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Old 01-05-2011, 19:52   #1
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Graduating Shortly - Lurked and Read Everything Here First

Hello and thank you very much for this great community! I've been lurking here and on another forum (where I am also asking this question) for the last few months and have read everything in the liveaboard area that appeared applicable to me. I've also read a few cruising books like "Sensible Cruising" that echo the opinions of many here.

I have a learned a lot (often gaining five new questions for each answer found) but I'm still having trouble putting together a final plan. But, having done my research, I feel more comfortable about asking for a little of your time in helping me decide.

Some info about me (I know this can be helpful in narrowing down options):
I'm 21, graduating from a New England University at the end of the month, and have been giving a great deal of thought as to what will be my next steps. I have a small but stable Internet-based company, and I want to take full advantage of the relocation flexibility this allows. I'm 6' 2", which seems to be no problem on most boats I've seen. I have been sailing many times but never for more than a few hours, nor have I spent the night on a sailboat. I have always lived in rooms under 10x10 so small spaces with limited storage/belongings in no shock for me. My goals for sailing are to eventually do a lot of coastal sailing to chase the ideal climate, visit family and simply making life more of an adventure.

My current plans are to take a sailing course (30 water hours) at URI as well as charter an overnight cruise so I can confirm this is something I am comfortable with. In parallel I'm trying to determine what would be the best plan assuming no unforeseen issues. I understand I'm leaping rather blindly but I'm fine with that. I know I would regret it if I didn't try (and frankly, nothing else seems as interesting - even if I eventually learn it isn't the life for me).

I know the below are loaded questions, so thanks for baring with me...

1. I'm currently looking at the 27-30 foot range, specifically the Catalina but have also heard votes for Hunter, Pearson, Alberg and Grampian. I've read of people living on 27s and loving them, and others swearing the 30 is worth every penny. I'm not convinced the extra ~1' beam justifies a 2x price (average of 10 cheapest Catalina 27s vs average of cheapest Catalina 30s on Yachtworld). My budget is flexible but I'm trying to get the right balance between spending less to own it sooner and not stacking the deck against myself. I would like to spend around $10k but can spend more if the trade-offs are worthwhile (the v-berth in the 30 is certainly far more attractive than the 27, but a line has to be drawn somewhere). If looking at the 30s, that budget will certainly have to be increased... I'd prefer to spend more on a smaller boat that is in better condition (again, I don't want to jeopardize my first experience by having to do massive rework on the boat from the start) then stretching my dollars for footage, if at all possible.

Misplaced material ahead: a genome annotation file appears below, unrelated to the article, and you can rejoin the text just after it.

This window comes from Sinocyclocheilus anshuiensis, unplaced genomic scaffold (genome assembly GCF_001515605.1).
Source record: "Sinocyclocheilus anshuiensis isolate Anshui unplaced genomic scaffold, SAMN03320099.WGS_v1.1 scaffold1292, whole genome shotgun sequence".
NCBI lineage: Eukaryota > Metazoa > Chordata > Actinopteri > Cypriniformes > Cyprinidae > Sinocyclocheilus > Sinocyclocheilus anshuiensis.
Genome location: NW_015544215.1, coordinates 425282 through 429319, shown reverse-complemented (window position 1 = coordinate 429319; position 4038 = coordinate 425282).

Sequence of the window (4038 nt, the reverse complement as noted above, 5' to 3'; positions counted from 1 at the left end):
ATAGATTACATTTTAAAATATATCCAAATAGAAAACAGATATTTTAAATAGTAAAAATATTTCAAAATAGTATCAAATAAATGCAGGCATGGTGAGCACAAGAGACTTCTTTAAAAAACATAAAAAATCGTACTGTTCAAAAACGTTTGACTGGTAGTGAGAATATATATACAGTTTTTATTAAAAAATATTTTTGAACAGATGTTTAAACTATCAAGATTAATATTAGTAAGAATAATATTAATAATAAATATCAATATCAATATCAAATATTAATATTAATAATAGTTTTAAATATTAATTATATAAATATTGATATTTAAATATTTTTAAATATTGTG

2. For a location I am thinking I would like to move south (perhaps the Chesapeake or Annapolis area) in order to make winters more tolerable and give myself more time to adjust and get a handle for everything. It would be easier for me to buy in the North as I can live with family until I find the right deal, but I could move south in a sublet or a good long-term rate at a hotel while I look around? While I really dislike humidity, I figure that until my sailing skills allow me to have better control of my environment, I'll be better off sweating to death than freezing to death. I'm really open to living wherever makes the most sense (given climates, boat availability, sailing attractiveness, liveaboard friendliness, etc.).

3. The one comfort I would like to have is a working shower. If I'm in the north this would really need to be indoors, but further south I imagine I can use one of the 1-2 gallon bug sprayers in the cockpit during most months. It doesn't have to be piping hot, or necessarily long, it would just, to me, make it seem more like a home and less like camping. I would really prefer to ween myself out of the marina (hook or mooring) as soon as possible (to reduce costs and encourage mobility), so relying on one for showers is a step in the wrong direction. I've heard of someone making a shower in a Catalina 27, and the cost savings of going with a 27 as opposed to a 30 could free up some funds to have some custom work done to make a shower possible? I'm still not sure if this is something I should just forget and use a marina shower or stick to my guns and make something work on-board.